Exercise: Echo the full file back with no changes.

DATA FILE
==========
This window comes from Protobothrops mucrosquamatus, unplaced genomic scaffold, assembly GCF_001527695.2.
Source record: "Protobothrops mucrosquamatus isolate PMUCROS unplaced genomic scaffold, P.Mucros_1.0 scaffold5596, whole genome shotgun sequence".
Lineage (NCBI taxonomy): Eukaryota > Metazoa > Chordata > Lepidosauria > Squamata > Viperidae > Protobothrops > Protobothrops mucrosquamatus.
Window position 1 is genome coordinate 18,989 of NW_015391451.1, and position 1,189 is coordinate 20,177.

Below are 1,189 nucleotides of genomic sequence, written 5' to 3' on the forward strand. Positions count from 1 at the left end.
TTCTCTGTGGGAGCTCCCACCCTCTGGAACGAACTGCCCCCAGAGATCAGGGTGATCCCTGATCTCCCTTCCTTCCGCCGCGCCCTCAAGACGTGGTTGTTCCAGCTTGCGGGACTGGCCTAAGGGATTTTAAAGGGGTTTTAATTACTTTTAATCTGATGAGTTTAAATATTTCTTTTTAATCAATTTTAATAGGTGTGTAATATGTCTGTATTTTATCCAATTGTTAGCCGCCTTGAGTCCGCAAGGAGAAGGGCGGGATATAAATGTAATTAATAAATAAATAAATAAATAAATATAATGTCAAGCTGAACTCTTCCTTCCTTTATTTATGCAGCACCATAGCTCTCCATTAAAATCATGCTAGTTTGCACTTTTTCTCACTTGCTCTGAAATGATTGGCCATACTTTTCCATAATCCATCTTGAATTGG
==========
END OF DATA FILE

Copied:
This window comes from Protobothrops mucrosquamatus, unplaced genomic scaffold, assembly GCF_001527695.2.
Source record: "Protobothrops mucrosquamatus isolate PMUCROS unplaced genomic scaffold, P.Mucros_1.0 scaffold5596, whole genome shotgun sequence".
Lineage (NCBI taxonomy): Eukaryota > Metazoa > Chordata > Lepidosauria > Squamata > Viperidae > Protobothrops > Protobothrops mucrosquamatus.
Window position 1 is genome coordinate 18,989 of NW_015391451.1, and position 1,189 is coordinate 20,177.

Below are 1,189 nucleotides of genomic sequence, written 5' to 3' on the forward strand. Positions count from 1 at the left end.
TTCTCTGTGGGAGCTCCCACCCTCTGGAACGAACTGCCCCCAGAGATCAGGGTGATCCCTGATCTCCCTTCCTTCCGCCGCGCCCTCAAGACGTGGTTGTTCCAGCTTGCGGGACTGGCCTAAGGGATTTTAAAGGGGTTTTAATTACTTTTAATCTGATGAGTTTAAATATTTCTTTTTAATCAATTTTAATAGGTGTGTAATATGTCTGTATTTTATCCAATTGTTAGCCGCCTTGAGTCCGCAAGGAGAAGGGCGGGATATAAATGTAATTAATAAATAAATAAATAAATAAATATAATGTCAAGCTGAACTCTTCCTTCCTTTATTTATGCAGCACCATAGCTCTCCATTAAAATCATGCTAGTTTGCACTTTTTCTCACTTGCTCTGAAATGATTGGCCATACTTTTCCATAATCCATCTTGAATTGG